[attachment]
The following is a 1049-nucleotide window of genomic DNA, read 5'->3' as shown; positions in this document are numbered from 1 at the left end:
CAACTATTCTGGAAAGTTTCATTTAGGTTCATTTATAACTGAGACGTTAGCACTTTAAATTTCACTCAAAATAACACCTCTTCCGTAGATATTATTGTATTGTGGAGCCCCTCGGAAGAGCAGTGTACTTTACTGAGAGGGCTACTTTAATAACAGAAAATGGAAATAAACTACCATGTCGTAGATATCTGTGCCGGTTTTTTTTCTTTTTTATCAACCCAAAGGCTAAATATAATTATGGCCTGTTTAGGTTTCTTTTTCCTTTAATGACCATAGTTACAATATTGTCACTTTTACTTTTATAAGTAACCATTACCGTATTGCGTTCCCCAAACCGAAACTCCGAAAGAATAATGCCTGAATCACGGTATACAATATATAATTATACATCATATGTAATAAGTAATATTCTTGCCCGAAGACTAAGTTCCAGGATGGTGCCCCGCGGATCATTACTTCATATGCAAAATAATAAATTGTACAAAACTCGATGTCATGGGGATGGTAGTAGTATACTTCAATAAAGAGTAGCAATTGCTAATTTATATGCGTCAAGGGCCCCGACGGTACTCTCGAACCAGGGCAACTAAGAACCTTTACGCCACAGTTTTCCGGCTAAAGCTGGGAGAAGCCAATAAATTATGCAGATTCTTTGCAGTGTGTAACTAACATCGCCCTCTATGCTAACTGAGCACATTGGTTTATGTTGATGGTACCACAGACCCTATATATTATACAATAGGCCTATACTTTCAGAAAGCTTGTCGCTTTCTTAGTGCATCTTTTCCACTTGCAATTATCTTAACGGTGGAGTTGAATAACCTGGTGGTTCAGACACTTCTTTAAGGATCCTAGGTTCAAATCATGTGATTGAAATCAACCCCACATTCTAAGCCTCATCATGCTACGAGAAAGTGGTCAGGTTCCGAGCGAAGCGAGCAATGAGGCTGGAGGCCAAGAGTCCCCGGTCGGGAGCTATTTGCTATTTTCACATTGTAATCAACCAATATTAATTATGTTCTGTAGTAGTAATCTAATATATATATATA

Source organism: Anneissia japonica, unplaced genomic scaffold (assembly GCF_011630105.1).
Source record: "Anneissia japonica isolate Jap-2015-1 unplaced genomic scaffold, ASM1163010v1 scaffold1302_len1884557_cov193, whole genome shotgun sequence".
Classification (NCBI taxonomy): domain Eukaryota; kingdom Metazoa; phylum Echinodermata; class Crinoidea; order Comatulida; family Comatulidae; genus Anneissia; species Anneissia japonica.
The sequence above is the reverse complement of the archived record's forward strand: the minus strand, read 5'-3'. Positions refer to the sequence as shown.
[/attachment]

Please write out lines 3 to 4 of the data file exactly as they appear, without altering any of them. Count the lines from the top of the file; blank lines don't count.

Source organism: Anneissia japonica, unplaced genomic scaffold (assembly GCF_011630105.1).
Source record: "Anneissia japonica isolate Jap-2015-1 unplaced genomic scaffold, ASM1163010v1 scaffold1302_len1884557_cov193, whole genome shotgun sequence".